Student Debt : You Are Not A Loan

From early on, we are taught that education is a ticket to a better future. But the reality for many of us is much different than the promise. The costs of college are going through the roof, making it unaffordable to many young workers, and leaving many graduates with huge student loan debts. And after all the money, effort, and debt, today many graduates are rewarded with poor job prospects.

As states all across the U.S. cut their higher education budgets, universities make up for it by forcing the students to pay more. From 1975 to 2011, the yearly tuition for an undergraduate degree from a University of California school went up over 37 times, from $300 to $11,160.

Tuition has gone up even faster in the last ten years. From 2001 to 2011, tuition at the University of California schools has increased by over four times, from $2,716 to $11,160. During the same period, tuition for California State Universities has tripled from $1,428 to $5,472.

The average student that takes out loans now leaves school with $40,000 in debt for a Bachelors degree and $55,000 in debt for a Graduate or Professional degree. Ten percent of all borrowers owe more than $54,000 and three percent owe more than $100,000.

One in ten borrowers default on their student loans within two years. Over 800,000 students were in default in 2011. The Federal government has denied students the right to declare bankruptcy on student loans, and they can go after any income a student might have to collect the money owed. The government can charge a penalty of 25 percent the value of the loan if the student goes into default.

Currently, there is over 1 trillion dollars owed in student loans – more than the entire credit card debt in the country.

The government currently projects that it will make $185 billion from student loans over the next ten years.

Sit Down, Shut Up, Do What You’re Told

The purpose of public education has always been above all to meet the economic needs of the wealthy elite by providing the owners of corporations with a steady supply of workers. Public education was organized as a system not to educate children but to transform them into obedient servants of the corporations. And the architects of the system were always very clear about this goal.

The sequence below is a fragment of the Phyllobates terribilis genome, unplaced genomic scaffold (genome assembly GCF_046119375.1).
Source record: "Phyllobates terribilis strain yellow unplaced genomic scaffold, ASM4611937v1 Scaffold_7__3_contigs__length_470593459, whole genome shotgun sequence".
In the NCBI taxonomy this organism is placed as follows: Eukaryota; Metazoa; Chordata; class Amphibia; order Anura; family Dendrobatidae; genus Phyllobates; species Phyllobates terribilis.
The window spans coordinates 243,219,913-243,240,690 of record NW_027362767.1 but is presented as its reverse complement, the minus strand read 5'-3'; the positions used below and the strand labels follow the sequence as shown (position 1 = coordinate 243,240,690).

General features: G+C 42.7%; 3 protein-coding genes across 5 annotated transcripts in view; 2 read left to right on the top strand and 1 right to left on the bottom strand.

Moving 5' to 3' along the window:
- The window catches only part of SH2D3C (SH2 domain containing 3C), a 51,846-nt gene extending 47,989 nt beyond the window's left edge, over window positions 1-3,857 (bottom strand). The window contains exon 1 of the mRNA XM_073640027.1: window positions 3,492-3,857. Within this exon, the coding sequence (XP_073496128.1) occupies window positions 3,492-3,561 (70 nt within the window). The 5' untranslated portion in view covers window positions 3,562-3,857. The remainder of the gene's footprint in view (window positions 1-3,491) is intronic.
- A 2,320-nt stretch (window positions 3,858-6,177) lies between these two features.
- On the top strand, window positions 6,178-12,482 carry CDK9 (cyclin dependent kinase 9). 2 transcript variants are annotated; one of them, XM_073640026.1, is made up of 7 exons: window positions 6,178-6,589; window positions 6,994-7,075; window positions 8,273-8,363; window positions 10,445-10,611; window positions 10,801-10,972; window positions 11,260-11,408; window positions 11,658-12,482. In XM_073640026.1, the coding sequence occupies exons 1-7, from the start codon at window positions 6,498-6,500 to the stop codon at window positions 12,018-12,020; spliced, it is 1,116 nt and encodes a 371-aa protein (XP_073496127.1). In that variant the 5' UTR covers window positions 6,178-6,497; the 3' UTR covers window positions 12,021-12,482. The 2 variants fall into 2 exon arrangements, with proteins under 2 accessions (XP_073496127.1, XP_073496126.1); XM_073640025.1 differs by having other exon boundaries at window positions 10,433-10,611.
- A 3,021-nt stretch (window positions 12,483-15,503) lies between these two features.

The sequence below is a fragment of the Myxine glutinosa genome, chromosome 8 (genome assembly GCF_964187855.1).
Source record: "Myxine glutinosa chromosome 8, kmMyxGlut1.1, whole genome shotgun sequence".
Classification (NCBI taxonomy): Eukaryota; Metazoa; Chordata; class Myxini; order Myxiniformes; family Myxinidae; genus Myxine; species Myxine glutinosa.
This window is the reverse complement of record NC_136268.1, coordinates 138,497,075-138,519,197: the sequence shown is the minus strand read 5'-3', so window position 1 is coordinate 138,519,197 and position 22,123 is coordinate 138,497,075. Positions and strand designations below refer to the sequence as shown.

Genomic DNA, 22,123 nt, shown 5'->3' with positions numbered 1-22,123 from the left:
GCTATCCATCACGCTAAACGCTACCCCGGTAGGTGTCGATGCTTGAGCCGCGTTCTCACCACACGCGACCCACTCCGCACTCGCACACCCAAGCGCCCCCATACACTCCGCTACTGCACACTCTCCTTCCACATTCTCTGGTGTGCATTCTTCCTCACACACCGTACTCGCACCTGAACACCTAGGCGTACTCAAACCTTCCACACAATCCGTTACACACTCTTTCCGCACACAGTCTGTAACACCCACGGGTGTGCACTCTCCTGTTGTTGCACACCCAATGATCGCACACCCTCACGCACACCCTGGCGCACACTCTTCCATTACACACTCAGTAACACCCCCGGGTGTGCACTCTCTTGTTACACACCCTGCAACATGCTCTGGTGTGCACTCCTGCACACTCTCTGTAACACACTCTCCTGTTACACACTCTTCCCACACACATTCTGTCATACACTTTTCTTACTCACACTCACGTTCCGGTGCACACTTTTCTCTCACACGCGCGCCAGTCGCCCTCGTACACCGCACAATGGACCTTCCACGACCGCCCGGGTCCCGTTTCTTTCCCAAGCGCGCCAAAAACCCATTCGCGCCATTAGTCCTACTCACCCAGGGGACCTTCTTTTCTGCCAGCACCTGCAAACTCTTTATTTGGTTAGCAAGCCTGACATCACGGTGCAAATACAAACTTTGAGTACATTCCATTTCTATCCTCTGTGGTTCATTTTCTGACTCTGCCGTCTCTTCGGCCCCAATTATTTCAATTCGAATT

In a speech to the New York City High School Teachers Association in 1909, President Woodrow Wilson, then president of Princeton University, explained the purpose of education for the working class :

We want one class of persons to have a liberal education, and we want another class of persons, a very much larger class, of necessity, in every society, to forgo the privileges of a liberal education and fit themselves to perform specific difficult manual tasks…We are either trying to make liberally-educated persons out of them, or we are trying to make skillful servants of society along mechanical lines, or else we do not know what we are trying to do.

During the birth of industrialization in the U.S. between 1860 to 1900, the owners of factories needed workers. But before industrialization, most workers were raised on farms and were not used to a fast-paced factory, with a supervisor breathing down their neck all the time. Before factory jobs and wage labor became the most common form of work, most work was done on the farm or in an artisan’s workshop. Work was hard, but it was farmers and craftsmen themselves who decided when to rest and when to work. Often it was a family affair, with children working alongside mothers and fathers. Most education was done by the family itself and by the parents as they taught children how to work.

In order to create an obedient workforce, wealthy bosses in various cities started to organize forced schooling on a mass level. Wealthy industrialists like Andrew Carnegie and John D. Rockefeller spent millions of dollars on so-called donations to public schools. Between 1902 and 1920 more funding for public education came from business owners than from the federal government. As John D. Rockefeller put it, “The task is simple. We will organize children and teach them in a perfect way the things their fathers and mothers are doing in an imperfect way”.

Public education – with its system of bells, lining up before entering the classroom, permission to use the restroom, forced silence during class, punishment for disobeying the teacher, and sitting in rows – was designed to model the kind of obedience the bosses wanted of their workers. Most jobs today, as well as in the past century, require very little formal education – but they all require being on time, working fast, following orders, and obeying the boss.